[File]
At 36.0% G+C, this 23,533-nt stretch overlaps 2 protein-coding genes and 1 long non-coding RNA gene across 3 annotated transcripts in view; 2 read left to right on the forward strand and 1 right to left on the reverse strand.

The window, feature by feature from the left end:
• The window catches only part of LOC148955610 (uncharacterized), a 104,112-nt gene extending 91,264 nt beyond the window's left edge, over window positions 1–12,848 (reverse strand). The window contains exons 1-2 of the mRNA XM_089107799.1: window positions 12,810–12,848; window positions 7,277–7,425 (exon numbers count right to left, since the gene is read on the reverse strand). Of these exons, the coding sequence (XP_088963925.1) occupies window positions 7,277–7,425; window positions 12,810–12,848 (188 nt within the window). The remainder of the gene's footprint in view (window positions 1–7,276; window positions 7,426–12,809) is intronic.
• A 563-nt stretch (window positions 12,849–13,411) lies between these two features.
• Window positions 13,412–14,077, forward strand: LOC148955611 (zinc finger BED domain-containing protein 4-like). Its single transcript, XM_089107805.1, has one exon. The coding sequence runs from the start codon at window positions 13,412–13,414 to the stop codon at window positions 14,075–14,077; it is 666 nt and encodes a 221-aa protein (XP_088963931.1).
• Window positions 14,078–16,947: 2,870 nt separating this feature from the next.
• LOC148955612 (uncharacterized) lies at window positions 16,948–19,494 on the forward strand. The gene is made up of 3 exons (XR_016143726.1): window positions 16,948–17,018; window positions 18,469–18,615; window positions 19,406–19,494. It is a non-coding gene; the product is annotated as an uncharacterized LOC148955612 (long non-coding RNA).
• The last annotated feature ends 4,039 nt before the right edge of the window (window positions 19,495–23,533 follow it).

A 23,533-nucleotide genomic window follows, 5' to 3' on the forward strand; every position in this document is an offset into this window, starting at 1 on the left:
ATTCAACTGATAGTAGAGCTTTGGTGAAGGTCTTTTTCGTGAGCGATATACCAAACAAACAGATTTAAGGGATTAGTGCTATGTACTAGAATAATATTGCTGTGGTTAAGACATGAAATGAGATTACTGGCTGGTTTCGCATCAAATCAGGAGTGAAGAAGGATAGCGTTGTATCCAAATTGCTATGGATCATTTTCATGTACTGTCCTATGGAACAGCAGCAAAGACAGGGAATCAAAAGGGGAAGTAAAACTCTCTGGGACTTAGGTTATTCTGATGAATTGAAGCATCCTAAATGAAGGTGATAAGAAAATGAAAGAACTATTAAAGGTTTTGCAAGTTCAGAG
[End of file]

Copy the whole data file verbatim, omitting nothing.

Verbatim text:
At 36.0% G+C, this 23,533-nt stretch overlaps 2 protein-coding genes and 1 long non-coding RNA gene across 3 annotated transcripts in view; 2 read left to right on the forward strand and 1 right to left on the reverse strand.

The window, feature by feature from the left end:
• The window catches only part of LOC148955610 (uncharacterized), a 104,112-nt gene extending 91,264 nt beyond the window's left edge, over window positions 1–12,848 (reverse strand). The window contains exons 1-2 of the mRNA XM_089107799.1: window positions 12,810–12,848; window positions 7,277–7,425 (exon numbers count right to left, since the gene is read on the reverse strand). Of these exons, the coding sequence (XP_088963925.1) occupies window positions 7,277–7,425; window positions 12,810–12,848 (188 nt within the window). The remainder of the gene's footprint in view (window positions 1–7,276; window positions 7,426–12,809) is intronic.
• A 563-nt stretch (window positions 12,849–13,411) lies between these two features.
• Window positions 13,412–14,077, forward strand: LOC148955611 (zinc finger BED domain-containing protein 4-like). Its single transcript, XM_089107805.1, has one exon. The coding sequence runs from the start codon at window positions 13,412–13,414 to the stop codon at window positions 14,075–14,077; it is 666 nt and encodes a 221-aa protein (XP_088963931.1).
• Window positions 14,078–16,947: 2,870 nt separating this feature from the next.
• LOC148955612 (uncharacterized) lies at window positions 16,948–19,494 on the forward strand. The gene is made up of 3 exons (XR_016143726.1): window positions 16,948–17,018; window positions 18,469–18,615; window positions 19,406–19,494. It is a non-coding gene; the product is annotated as an uncharacterized LOC148955612 (long non-coding RNA).
• The last annotated feature ends 4,039 nt before the right edge of the window (window positions 19,495–23,533 follow it).

A 23,533-nucleotide genomic window follows, 5' to 3' on the forward strand; every position in this document is an offset into this window, starting at 1 on the left:
ATTCAACTGATAGTAGAGCTTTGGTGAAGGTCTTTTTCGTGAGCGATATACCAAACAAACAGATTTAAGGGATTAGTGCTATGTACTAGAATAATATTGCTGTGGTTAAGACATGAAATGAGATTACTGGCTGGTTTCGCATCAAATCAGGAGTGAAGAAGGATAGCGTTGTATCCAAATTGCTATGGATCATTTTCATGTACTGTCCTATGGAACAGCAGCAAAGACAGGGAATCAAAAGGGGAAGTAAAACTCTCTGGGACTTAGGTTATTCTGATGAATTGAAGCATCCTAAATGAAGGTGATAAGAAAATGAAAGAACTATTAAAGGTTTTGCAAGTTCAGAG